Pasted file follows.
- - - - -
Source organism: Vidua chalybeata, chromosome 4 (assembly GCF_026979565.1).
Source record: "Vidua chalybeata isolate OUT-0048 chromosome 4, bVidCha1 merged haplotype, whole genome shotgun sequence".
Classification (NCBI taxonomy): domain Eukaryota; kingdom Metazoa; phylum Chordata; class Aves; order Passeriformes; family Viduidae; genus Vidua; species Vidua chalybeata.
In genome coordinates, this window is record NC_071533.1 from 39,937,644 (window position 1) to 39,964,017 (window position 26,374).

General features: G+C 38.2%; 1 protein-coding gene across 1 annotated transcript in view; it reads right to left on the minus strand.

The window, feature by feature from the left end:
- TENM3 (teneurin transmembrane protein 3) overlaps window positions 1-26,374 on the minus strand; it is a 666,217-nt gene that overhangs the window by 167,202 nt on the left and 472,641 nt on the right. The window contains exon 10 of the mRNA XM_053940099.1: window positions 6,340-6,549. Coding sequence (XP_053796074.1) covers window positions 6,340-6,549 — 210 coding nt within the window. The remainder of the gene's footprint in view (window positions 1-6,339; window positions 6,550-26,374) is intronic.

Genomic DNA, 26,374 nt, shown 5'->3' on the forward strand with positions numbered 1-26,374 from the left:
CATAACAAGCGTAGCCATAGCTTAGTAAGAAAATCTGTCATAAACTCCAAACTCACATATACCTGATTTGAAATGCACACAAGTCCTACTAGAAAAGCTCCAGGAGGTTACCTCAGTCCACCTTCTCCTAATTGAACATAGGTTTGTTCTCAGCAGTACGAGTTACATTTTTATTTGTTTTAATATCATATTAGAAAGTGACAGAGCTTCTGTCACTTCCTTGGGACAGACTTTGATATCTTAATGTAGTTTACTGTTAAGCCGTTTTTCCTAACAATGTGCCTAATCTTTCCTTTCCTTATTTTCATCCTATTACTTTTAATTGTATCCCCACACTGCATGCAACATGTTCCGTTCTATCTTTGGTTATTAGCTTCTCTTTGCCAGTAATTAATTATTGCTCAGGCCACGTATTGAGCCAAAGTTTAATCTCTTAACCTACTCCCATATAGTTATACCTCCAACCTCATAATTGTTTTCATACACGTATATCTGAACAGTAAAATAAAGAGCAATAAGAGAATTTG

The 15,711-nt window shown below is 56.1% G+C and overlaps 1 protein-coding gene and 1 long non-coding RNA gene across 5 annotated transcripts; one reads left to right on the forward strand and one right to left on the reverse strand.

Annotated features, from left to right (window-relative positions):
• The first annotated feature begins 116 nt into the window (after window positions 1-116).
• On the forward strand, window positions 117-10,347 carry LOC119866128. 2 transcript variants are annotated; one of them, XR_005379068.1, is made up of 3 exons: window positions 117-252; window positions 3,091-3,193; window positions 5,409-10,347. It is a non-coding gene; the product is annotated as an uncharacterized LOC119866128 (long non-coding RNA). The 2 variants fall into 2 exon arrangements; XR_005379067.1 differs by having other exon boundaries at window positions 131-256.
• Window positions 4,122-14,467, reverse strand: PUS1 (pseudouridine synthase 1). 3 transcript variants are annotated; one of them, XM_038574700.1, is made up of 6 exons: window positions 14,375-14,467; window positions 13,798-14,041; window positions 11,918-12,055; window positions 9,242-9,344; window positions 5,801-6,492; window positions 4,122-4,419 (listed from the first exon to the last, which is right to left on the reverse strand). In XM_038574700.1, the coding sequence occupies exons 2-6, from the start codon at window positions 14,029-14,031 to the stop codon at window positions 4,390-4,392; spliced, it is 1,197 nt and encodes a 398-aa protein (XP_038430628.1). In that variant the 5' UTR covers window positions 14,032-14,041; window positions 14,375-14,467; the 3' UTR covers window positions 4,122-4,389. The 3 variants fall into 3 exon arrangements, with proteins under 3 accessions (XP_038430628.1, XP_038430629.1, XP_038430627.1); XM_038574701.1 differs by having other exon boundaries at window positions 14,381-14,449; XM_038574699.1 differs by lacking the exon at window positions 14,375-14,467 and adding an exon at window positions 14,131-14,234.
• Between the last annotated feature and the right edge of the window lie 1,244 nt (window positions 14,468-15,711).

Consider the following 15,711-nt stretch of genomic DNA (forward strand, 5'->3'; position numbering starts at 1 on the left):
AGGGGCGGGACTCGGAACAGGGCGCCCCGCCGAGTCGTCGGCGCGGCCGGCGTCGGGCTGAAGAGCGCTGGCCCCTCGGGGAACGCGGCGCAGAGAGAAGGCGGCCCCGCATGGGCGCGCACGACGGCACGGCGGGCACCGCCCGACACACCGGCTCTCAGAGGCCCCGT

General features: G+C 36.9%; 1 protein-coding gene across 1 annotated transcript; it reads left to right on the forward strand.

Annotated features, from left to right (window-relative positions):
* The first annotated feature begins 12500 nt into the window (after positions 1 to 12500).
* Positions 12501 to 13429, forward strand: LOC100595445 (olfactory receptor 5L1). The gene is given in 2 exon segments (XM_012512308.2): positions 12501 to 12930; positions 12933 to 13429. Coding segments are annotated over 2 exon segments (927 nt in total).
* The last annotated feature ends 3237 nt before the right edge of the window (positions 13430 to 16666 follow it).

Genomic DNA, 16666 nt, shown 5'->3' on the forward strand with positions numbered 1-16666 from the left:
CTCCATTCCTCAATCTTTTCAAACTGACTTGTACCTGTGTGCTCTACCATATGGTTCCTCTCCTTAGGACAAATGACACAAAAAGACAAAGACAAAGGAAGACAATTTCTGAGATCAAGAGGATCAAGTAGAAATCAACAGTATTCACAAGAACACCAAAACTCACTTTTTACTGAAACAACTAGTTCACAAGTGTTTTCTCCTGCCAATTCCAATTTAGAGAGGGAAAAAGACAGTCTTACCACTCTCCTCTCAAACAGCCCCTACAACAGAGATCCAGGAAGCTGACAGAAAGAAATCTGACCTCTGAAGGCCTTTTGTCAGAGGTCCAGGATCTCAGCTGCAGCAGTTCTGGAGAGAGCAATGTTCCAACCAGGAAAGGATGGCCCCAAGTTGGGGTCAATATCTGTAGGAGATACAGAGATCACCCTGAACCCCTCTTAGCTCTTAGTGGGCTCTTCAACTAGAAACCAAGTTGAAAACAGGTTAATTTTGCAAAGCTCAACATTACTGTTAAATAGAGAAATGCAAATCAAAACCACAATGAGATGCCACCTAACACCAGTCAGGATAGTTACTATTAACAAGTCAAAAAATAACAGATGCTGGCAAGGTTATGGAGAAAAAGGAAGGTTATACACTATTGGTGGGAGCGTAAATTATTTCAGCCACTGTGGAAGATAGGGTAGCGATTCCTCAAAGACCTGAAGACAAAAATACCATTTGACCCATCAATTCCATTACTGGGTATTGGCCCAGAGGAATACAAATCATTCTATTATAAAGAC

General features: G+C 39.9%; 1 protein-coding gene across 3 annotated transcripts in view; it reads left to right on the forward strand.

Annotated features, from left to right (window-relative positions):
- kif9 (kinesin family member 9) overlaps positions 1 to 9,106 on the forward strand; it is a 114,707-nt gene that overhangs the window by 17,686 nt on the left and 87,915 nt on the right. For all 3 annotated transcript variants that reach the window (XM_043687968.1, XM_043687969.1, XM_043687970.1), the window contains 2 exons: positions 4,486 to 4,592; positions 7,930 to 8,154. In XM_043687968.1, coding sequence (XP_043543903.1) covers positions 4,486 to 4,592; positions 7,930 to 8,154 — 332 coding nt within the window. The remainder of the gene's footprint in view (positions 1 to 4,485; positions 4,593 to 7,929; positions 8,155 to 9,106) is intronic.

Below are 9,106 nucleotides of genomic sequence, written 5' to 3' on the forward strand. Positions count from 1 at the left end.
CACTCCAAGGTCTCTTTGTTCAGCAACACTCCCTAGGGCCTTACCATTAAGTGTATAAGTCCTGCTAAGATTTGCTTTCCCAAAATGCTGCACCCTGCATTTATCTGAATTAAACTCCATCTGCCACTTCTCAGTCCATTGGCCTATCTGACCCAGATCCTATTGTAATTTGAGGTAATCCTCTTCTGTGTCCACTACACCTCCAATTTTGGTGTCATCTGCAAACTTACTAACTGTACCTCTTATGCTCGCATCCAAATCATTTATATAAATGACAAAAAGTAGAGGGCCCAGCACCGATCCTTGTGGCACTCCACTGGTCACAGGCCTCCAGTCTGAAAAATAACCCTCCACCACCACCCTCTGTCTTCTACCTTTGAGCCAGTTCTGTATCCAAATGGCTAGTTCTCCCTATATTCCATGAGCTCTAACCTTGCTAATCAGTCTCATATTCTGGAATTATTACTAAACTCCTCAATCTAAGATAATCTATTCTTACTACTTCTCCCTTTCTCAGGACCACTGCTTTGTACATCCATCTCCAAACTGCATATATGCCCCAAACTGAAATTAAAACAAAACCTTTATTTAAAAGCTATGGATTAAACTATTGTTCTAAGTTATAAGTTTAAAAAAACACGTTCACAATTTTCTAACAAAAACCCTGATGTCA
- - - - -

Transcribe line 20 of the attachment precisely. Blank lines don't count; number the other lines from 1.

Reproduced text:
* The first annotated feature begins 12500 nt into the window (after positions 1 to 12500).